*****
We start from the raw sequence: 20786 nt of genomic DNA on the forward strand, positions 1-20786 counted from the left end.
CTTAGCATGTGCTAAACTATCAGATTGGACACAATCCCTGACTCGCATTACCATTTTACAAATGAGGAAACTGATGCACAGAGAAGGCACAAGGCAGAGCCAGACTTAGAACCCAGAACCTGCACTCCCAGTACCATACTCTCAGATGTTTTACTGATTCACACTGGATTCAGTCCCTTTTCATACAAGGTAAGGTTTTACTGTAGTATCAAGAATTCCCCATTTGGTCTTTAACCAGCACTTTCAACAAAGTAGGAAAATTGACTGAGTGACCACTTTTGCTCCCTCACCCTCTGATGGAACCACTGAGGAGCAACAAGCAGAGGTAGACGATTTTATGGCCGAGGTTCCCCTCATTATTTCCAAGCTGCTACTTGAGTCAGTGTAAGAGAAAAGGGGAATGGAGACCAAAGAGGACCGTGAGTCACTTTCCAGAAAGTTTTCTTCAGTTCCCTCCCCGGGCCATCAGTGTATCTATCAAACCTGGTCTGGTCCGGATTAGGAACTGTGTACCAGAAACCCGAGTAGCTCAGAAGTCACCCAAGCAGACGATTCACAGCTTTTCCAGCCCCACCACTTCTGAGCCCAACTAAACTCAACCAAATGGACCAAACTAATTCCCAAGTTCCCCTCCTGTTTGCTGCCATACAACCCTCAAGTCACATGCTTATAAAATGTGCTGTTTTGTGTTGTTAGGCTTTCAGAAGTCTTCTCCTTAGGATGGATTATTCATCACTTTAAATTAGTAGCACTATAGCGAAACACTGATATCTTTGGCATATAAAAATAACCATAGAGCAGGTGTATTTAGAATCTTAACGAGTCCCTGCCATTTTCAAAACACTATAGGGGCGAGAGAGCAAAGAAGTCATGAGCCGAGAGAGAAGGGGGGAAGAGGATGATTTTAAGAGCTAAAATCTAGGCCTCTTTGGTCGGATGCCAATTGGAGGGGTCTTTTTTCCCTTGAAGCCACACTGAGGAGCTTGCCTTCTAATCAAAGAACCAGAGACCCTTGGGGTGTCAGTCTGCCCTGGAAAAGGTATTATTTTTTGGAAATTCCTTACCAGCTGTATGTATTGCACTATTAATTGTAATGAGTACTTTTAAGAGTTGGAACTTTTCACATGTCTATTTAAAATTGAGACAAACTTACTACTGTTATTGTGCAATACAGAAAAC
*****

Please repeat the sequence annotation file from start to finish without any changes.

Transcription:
We start from the raw sequence: 20786 nt of genomic DNA on the forward strand, positions 1-20786 counted from the left end.
CTTAGCATGTGCTAAACTATCAGATTGGACACAATCCCTGACTCGCATTACCATTTTACAAATGAGGAAACTGATGCACAGAGAAGGCACAAGGCAGAGCCAGACTTAGAACCCAGAACCTGCACTCCCAGTACCATACTCTCAGATGTTTTACTGATTCACACTGGATTCAGTCCCTTTTCATACAAGGTAAGGTTTTACTGTAGTATCAAGAATTCCCCATTTGGTCTTTAACCAGCACTTTCAACAAAGTAGGAAAATTGACTGAGTGACCACTTTTGCTCCCTCACCCTCTGATGGAACCACTGAGGAGCAACAAGCAGAGGTAGACGATTTTATGGCCGAGGTTCCCCTCATTATTTCCAAGCTGCTACTTGAGTCAGTGTAAGAGAAAAGGGGAATGGAGACCAAAGAGGACCGTGAGTCACTTTCCAGAAAGTTTTCTTCAGTTCCCTCCCCGGGCCATCAGTGTATCTATCAAACCTGGTCTGGTCCGGATTAGGAACTGTGTACCAGAAACCCGAGTAGCTCAGAAGTCACCCAAGCAGACGATTCACAGCTTTTCCAGCCCCACCACTTCTGAGCCCAACTAAACTCAACCAAATGGACCAAACTAATTCCCAAGTTCCCCTCCTGTTTGCTGCCATACAACCCTCAAGTCACATGCTTATAAAATGTGCTGTTTTGTGTTGTTAGGCTTTCAGAAGTCTTCTCCTTAGGATGGATTATTCATCACTTTAAATTAGTAGCACTATAGCGAAACACTGATATCTTTGGCATATAAAAATAACCATAGAGCAGGTGTATTTAGAATCTTAACGAGTCCCTGCCATTTTCAAAACACTATAGGGGCGAGAGAGCAAAGAAGTCATGAGCCGAGAGAGAAGGGGGGAAGAGGATGATTTTAAGAGCTAAAATCTAGGCCTCTTTGGTCGGATGCCAATTGGAGGGGTCTTTTTTCCCTTGAAGCCACACTGAGGAGCTTGCCTTCTAATCAAAGAACCAGAGACCCTTGGGGTGTCAGTCTGCCCTGGAAAAGGTATTATTTTTTGGAAATTCCTTACCAGCTGTATGTATTGCACTATTAATTGTAATGAGTACTTTTAAGAGTTGGAACTTTTCACATGTCTATTTAAAATTGAGACAAACTTACTACTGTTATTGTGCAATACAGAAAAC